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Quantitative and Qualitative Research
Transcript of Quantitative and Qualitative Research
Quantitative and Qualitative Research
and study carried out with the goal of advancing
What methods of conducting research did we discuss last lesson?
Can you think of any other methods of conducting research in sport?
A subjective form of research that tries to explain differences, relationships or causality using non-numerical data such as words.
Subjective: Based on personal opinion and experience.
Causality: the principle that nothing can happen without being caused.
Inquiry into meaning
Focus on what things mean.....
If you want to know how much people weigh, use a
If you want to know if they are obese, measure
If you want to know what their weight means to them, how it affects them, how they think about it, and what they do about it, you need to ask them questions, find out about their experiences, and hear their stories.
(Patton, 2002, p13)
TASK: Using the handouts provided answer the question on qualitative research methods
A formal, objective and systematic process in which numerical data is used to obtain information
Objective: Having actual existence or reality. Uninfluenced by emotions or personal prejudices
Systematic: Carried on using step-by-step procedures
Quantitative Research involves testing an hypothesis or trying to discover a
. It is generally
research (this means that a scientist would start at a
and then begin observations to prove the hypothesis). It is designed to establish differences, relationships or
- does one thing happening, cause another?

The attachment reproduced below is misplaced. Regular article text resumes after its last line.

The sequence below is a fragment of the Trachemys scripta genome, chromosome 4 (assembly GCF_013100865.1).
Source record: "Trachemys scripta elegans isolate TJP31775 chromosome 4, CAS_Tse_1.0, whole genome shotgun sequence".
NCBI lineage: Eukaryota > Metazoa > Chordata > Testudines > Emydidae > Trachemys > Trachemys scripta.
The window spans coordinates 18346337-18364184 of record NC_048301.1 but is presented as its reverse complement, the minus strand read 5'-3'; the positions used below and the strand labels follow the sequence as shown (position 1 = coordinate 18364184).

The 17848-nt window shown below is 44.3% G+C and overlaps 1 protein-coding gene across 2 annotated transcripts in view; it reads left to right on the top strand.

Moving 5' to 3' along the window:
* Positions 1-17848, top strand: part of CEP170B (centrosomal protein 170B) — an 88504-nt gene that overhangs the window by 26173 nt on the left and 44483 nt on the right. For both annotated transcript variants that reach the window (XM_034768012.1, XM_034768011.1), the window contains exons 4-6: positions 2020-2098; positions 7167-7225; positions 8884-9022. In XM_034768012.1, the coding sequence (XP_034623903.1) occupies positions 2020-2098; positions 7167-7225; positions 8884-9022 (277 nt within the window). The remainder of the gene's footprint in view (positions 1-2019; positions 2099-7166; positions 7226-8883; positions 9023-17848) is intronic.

"The daily challenge of making weight for professional jockeys"
The Sport and Exercise Scientist - Spring 2013
Qualitative v Quantitative Research
Useful for in depth study of limited cases
Useful for describing complex phenomena
Provides an in depth insight into individual cases and their personal experiences
Data usually conducted in a natural setting - not a lab.
Qualitative data in the words and categories of participants lend themselves to exploring how and why phenomena occur.
Case studies can be used to vividly demonstrate a theory or construct.
Provides precise, quantitative numerical data of large numbers of people - when collected appropriately.
Can generalise a research finding when it has been replicated on many different populations and groups.
The research may conduct the situation to eliminate the influence of outside variables, allowing one to more credibly assess cause-and-effect relationships.
Data analysis is generally less time consuming
Results are independant of the researchers and not up for interpretation
May have higher credibility with some scientists
Knowledge produced can rarely be generalised across a wider population.
It is more difficult to test hypothesis and theories.
It may have lower credibility with some researchers
Collecting and analysing data takes a considerable amount of time
Results can be easily influenced by researchers personal biases and idiosyncrasies
The researchers theories that are used may not accurately reflect other's understanding
Knowledge produced may be too abstract and general for direct application.
Data may have been influenced by unaccounted for variables e.g weather, time of day.
Researcher error in data analysis or collection